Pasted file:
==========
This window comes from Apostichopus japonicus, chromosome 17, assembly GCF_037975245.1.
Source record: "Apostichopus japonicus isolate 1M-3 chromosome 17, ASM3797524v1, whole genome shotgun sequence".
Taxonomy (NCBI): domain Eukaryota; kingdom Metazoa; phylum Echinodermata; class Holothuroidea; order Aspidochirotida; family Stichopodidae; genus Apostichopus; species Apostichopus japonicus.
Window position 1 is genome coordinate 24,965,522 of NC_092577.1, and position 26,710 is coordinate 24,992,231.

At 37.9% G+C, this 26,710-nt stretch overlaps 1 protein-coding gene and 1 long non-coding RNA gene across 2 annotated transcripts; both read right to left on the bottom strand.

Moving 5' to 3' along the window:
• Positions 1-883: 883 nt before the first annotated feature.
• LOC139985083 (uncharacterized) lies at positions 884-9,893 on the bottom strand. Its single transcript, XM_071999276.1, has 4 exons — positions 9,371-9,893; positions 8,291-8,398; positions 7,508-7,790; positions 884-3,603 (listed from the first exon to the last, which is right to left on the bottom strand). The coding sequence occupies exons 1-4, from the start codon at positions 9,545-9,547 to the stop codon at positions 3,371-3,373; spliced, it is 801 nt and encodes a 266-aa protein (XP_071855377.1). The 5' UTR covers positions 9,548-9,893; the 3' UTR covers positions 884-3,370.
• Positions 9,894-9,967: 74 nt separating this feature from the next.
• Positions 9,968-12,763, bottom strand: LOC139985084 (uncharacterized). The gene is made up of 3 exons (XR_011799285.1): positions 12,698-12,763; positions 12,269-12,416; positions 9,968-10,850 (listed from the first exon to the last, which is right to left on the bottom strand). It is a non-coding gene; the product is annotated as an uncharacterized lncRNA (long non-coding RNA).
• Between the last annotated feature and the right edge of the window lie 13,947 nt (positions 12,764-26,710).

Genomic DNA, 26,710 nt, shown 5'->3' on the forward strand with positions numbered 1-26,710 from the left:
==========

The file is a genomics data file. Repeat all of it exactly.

This window comes from Apostichopus japonicus, chromosome 17, assembly GCF_037975245.1.
Source record: "Apostichopus japonicus isolate 1M-3 chromosome 17, ASM3797524v1, whole genome shotgun sequence".
Taxonomy (NCBI): domain Eukaryota; kingdom Metazoa; phylum Echinodermata; class Holothuroidea; order Aspidochirotida; family Stichopodidae; genus Apostichopus; species Apostichopus japonicus.
Window position 1 is genome coordinate 24,965,522 of NC_092577.1, and position 26,710 is coordinate 24,992,231.

At 37.9% G+C, this 26,710-nt stretch overlaps 1 protein-coding gene and 1 long non-coding RNA gene across 2 annotated transcripts; both read right to left on the bottom strand.

Moving 5' to 3' along the window:
• Positions 1-883: 883 nt before the first annotated feature.
• LOC139985083 (uncharacterized) lies at positions 884-9,893 on the bottom strand. Its single transcript, XM_071999276.1, has 4 exons — positions 9,371-9,893; positions 8,291-8,398; positions 7,508-7,790; positions 884-3,603 (listed from the first exon to the last, which is right to left on the bottom strand). The coding sequence occupies exons 1-4, from the start codon at positions 9,545-9,547 to the stop codon at positions 3,371-3,373; spliced, it is 801 nt and encodes a 266-aa protein (XP_071855377.1). The 5' UTR covers positions 9,548-9,893; the 3' UTR covers positions 884-3,370.
• Positions 9,894-9,967: 74 nt separating this feature from the next.
• Positions 9,968-12,763, bottom strand: LOC139985084 (uncharacterized). The gene is made up of 3 exons (XR_011799285.1): positions 12,698-12,763; positions 12,269-12,416; positions 9,968-10,850 (listed from the first exon to the last, which is right to left on the bottom strand). It is a non-coding gene; the product is annotated as an uncharacterized lncRNA (long non-coding RNA).
• Between the last annotated feature and the right edge of the window lie 13,947 nt (positions 12,764-26,710).

Genomic DNA, 26,710 nt, shown 5'->3' on the forward strand with positions numbered 1-26,710 from the left: